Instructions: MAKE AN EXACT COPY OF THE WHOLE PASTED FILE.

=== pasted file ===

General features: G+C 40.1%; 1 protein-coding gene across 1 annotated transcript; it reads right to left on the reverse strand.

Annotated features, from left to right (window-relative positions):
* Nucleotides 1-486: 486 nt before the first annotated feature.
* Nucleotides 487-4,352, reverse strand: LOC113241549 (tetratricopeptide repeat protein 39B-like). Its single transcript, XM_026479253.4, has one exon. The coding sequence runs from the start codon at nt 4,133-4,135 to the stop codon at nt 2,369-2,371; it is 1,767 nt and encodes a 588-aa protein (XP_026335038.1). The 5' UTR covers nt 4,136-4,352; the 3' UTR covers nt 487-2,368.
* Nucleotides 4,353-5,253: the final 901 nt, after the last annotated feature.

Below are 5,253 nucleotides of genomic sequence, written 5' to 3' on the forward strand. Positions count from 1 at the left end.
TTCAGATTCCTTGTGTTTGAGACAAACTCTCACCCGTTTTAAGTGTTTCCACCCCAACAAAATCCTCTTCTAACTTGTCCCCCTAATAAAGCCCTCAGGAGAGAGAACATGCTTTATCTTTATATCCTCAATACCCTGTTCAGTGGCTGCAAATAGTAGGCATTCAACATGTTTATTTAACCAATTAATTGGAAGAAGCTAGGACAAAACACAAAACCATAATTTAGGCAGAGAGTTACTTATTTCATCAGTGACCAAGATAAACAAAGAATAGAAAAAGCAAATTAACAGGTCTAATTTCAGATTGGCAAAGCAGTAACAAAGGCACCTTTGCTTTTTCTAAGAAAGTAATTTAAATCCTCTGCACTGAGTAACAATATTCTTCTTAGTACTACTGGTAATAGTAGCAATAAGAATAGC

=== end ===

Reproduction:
General features: G+C 40.1%; 1 protein-coding gene across 1 annotated transcript; it reads right to left on the reverse strand.

Annotated features, from left to right (window-relative positions):
* Nucleotides 1-486: 486 nt before the first annotated feature.
* Nucleotides 487-4,352, reverse strand: LOC113241549 (tetratricopeptide repeat protein 39B-like). Its single transcript, XM_026479253.4, has one exon. The coding sequence runs from the start codon at nt 4,133-4,135 to the stop codon at nt 2,369-2,371; it is 1,767 nt and encodes a 588-aa protein (XP_026335038.1). The 5' UTR covers nt 4,136-4,352; the 3' UTR covers nt 487-2,368.
* Nucleotides 4,353-5,253: the final 901 nt, after the last annotated feature.

Below are 5,253 nucleotides of genomic sequence, written 5' to 3' on the forward strand. Positions count from 1 at the left end.
TTCAGATTCCTTGTGTTTGAGACAAACTCTCACCCGTTTTAAGTGTTTCCACCCCAACAAAATCCTCTTCTAACTTGTCCCCCTAATAAAGCCCTCAGGAGAGAGAACATGCTTTATCTTTATATCCTCAATACCCTGTTCAGTGGCTGCAAATAGTAGGCATTCAACATGTTTATTTAACCAATTAATTGGAAGAAGCTAGGACAAAACACAAAACCATAATTTAGGCAGAGAGTTACTTATTTCATCAGTGACCAAGATAAACAAAGAATAGAAAAAGCAAATTAACAGGTCTAATTTCAGATTGGCAAAGCAGTAACAAAGGCACCTTTGCTTTTTCTAAGAAAGTAATTTAAATCCTCTGCACTGAGTAACAATATTCTTCTTAGTACTACTGGTAATAGTAGCAATAAGAATAGC